At PRS, we recommend in-person interviews as a preferred option for conducting packaging research studies because they allow for use of more realistic/life-size packaging stimuli and the accurate measurement of shelf presence (visibility and shop-ability). However, Web-based studies can provide cost efficiencies – and serve as a valuable complement to in-person methodologies. Specifically, we recommend utilizing Web-based studies to:
When a packaging change is evolutionary in nature (variations of a specific design element, etc.) and/or qualitative research has already been conducted, a Web-based survey can be a valuable approach for testing 5-6 design variations of a specific element or theme and determining "finalist" options.
When the primary variable under consideration is a packaging claim or copy point – and the other major design elements remain constant across the packaging options – a Web-based study can be an appropriate solution.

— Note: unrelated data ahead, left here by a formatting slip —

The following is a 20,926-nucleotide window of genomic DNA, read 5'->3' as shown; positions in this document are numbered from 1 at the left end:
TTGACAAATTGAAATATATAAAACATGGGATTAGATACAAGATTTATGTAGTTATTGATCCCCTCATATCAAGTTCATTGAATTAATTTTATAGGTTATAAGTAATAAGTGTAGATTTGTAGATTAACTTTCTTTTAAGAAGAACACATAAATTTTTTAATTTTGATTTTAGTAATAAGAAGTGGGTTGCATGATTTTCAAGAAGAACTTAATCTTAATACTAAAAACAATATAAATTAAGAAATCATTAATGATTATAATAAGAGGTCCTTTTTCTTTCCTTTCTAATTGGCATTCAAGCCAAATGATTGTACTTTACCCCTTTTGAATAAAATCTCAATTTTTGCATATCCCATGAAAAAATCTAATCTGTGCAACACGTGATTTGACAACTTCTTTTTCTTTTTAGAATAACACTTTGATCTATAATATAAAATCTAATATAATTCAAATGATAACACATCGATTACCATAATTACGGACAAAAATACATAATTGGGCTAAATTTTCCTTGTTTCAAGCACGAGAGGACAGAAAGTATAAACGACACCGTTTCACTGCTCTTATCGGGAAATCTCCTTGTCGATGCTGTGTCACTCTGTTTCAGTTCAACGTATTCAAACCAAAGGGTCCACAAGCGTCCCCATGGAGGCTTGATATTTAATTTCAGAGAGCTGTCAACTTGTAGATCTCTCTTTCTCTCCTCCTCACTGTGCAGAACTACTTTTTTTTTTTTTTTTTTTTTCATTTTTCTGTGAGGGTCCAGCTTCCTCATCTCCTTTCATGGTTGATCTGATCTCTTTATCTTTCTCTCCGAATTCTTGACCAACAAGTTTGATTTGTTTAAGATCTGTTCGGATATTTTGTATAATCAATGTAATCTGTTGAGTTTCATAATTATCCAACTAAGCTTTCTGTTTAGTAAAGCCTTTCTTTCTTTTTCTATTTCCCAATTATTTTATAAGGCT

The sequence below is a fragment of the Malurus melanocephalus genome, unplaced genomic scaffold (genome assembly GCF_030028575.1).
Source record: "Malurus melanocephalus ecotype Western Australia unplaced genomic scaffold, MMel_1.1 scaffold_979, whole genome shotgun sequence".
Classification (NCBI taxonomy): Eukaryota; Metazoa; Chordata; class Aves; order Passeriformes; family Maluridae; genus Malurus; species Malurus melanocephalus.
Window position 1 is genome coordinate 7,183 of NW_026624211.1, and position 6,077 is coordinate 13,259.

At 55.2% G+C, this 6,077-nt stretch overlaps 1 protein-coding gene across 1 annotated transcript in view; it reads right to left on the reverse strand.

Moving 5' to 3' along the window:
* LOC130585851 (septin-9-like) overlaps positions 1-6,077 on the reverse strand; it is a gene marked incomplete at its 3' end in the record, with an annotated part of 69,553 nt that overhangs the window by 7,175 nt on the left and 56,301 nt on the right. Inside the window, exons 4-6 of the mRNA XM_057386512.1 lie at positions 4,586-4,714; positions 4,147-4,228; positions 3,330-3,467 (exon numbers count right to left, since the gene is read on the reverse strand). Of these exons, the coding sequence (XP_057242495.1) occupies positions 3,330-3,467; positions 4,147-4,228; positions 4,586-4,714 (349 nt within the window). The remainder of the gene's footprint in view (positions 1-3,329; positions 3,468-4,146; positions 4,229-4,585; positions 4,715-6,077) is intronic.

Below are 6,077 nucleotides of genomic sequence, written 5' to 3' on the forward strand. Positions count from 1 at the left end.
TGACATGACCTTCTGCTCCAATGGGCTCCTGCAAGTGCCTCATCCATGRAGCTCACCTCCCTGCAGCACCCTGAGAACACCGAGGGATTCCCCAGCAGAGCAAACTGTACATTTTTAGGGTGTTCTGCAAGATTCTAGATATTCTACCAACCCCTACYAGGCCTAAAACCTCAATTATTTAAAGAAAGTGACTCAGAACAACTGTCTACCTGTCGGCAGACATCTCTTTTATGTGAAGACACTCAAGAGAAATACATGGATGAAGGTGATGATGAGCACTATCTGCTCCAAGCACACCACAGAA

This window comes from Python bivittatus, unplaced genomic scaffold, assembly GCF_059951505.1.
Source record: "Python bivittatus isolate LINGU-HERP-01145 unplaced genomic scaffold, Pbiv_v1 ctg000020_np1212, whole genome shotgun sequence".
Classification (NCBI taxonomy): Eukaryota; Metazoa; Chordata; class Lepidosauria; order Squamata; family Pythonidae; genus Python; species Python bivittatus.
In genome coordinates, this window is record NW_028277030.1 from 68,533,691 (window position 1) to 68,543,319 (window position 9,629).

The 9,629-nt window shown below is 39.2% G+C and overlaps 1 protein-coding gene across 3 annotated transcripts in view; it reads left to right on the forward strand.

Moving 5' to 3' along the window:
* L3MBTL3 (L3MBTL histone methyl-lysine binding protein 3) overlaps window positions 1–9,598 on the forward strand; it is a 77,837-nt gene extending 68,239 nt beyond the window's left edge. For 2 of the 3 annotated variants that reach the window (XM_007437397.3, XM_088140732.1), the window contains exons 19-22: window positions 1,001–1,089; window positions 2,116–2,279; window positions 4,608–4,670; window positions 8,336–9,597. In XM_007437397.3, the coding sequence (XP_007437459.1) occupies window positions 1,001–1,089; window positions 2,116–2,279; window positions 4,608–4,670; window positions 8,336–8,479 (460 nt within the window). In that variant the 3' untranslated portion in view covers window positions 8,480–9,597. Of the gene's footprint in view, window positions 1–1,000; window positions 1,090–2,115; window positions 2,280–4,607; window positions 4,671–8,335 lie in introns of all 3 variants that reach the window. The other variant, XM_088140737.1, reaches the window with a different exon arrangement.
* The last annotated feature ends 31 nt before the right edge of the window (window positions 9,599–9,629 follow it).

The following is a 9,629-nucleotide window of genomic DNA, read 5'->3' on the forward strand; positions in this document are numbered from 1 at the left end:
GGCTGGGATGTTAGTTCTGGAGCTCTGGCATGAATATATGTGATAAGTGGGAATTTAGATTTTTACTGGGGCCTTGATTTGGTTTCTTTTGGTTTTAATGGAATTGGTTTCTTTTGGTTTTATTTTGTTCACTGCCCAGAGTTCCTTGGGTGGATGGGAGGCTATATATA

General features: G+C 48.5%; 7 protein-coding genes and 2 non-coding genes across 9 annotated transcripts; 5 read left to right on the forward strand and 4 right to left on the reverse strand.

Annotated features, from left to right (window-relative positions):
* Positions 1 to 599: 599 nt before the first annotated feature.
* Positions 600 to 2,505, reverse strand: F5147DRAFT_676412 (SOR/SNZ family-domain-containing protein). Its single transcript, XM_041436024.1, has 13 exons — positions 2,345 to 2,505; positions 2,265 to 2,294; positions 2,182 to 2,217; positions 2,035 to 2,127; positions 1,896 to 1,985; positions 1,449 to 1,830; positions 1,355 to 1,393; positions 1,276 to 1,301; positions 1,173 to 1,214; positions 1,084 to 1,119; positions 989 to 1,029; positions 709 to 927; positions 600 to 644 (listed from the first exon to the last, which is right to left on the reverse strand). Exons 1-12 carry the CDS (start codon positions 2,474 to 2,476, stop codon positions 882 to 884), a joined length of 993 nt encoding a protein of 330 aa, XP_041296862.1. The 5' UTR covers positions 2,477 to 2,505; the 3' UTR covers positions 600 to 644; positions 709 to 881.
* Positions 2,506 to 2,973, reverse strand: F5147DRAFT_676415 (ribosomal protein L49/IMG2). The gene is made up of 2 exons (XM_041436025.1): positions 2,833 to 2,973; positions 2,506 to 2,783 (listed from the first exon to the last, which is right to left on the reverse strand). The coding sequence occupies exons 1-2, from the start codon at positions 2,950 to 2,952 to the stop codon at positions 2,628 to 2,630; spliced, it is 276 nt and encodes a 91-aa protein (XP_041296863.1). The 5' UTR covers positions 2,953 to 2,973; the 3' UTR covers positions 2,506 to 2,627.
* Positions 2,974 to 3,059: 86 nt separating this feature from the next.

For example, we recently conducted a Web-based study to test reactions to six (6) alternative claims on analgesic packaging. This was appropriate because the graphic design was not a variable – and the alternative claims were not likely to impact the brand’s shelf presence.
When the primary target audience is a professional audience (doctors, IT professionals, Senior Executives, etc.), in person interviewing may not be viable or economically feasible. In these instances, a web-based study is far more likely to gather feedback in cost- and time-effective manner.
In addition, PRS often complements Web Screen Plus™ with PRS Eye-Tracking in order to address an issue that is not accurately gauged via web screening: Initial viewing patterns and communication hierarchy. Viewing patterns are gathered as a diagnostic measure, to:
PRS Eye-Tracking is conducted with quantitative sample and in parallel with the web-based research, so that findings can be reported simultaneously.
Contact us today to learn more.